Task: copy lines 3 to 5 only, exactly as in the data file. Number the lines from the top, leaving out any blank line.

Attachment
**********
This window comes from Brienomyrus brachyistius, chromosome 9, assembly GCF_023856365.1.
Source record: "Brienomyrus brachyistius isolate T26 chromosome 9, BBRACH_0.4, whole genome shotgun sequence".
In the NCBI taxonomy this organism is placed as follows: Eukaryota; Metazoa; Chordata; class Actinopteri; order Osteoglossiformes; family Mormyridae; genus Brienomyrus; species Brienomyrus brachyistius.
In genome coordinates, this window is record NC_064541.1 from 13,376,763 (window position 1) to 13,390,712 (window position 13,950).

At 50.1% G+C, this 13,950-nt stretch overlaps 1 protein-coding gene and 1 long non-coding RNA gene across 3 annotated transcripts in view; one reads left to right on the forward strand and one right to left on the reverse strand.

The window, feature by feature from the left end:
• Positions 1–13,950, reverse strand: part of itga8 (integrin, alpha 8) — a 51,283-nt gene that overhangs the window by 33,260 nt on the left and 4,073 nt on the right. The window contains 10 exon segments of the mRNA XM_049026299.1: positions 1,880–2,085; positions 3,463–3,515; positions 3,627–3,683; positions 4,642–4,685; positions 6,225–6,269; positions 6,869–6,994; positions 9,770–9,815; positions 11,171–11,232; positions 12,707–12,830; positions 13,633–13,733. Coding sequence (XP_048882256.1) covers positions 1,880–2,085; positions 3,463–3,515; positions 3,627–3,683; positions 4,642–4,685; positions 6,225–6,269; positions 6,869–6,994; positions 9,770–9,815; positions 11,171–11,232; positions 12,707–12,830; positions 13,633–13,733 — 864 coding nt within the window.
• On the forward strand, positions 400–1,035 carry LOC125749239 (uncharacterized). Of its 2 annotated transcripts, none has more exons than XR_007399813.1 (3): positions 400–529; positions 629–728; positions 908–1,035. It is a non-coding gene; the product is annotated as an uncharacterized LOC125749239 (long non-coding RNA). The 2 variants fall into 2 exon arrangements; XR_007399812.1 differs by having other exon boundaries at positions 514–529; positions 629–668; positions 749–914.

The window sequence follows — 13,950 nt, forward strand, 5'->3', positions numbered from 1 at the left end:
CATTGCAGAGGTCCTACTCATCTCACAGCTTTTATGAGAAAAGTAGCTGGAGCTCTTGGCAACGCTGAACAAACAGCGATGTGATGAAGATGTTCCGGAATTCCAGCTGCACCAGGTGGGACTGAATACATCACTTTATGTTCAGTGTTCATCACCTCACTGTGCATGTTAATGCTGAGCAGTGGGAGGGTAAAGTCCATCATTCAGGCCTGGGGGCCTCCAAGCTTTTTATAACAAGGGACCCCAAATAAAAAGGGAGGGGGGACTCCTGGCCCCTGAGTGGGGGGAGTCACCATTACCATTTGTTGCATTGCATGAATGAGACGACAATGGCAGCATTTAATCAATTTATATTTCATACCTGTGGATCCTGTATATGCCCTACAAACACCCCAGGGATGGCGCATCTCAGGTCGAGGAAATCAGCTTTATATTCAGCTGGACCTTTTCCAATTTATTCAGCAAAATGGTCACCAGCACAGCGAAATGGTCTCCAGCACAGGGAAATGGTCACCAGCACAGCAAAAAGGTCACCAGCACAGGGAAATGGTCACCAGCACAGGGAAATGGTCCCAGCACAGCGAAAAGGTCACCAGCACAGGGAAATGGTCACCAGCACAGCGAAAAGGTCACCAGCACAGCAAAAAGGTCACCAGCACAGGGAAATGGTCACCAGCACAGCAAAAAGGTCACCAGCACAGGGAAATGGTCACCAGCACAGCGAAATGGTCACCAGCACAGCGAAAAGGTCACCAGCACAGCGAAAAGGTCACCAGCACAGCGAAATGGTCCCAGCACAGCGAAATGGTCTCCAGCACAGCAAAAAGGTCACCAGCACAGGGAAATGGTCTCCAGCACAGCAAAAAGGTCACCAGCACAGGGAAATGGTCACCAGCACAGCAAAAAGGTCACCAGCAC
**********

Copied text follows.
In the NCBI taxonomy this organism is placed as follows: Eukaryota; Metazoa; Chordata; class Actinopteri; order Osteoglossiformes; family Mormyridae; genus Brienomyrus; species Brienomyrus brachyistius.
In genome coordinates, this window is record NC_064541.1 from 13,376,763 (window position 1) to 13,390,712 (window position 13,950).

At 50.1% G+C, this 13,950-nt stretch overlaps 1 protein-coding gene and 1 long non-coding RNA gene across 3 annotated transcripts in view; one reads left to right on the forward strand and one right to left on the reverse strand.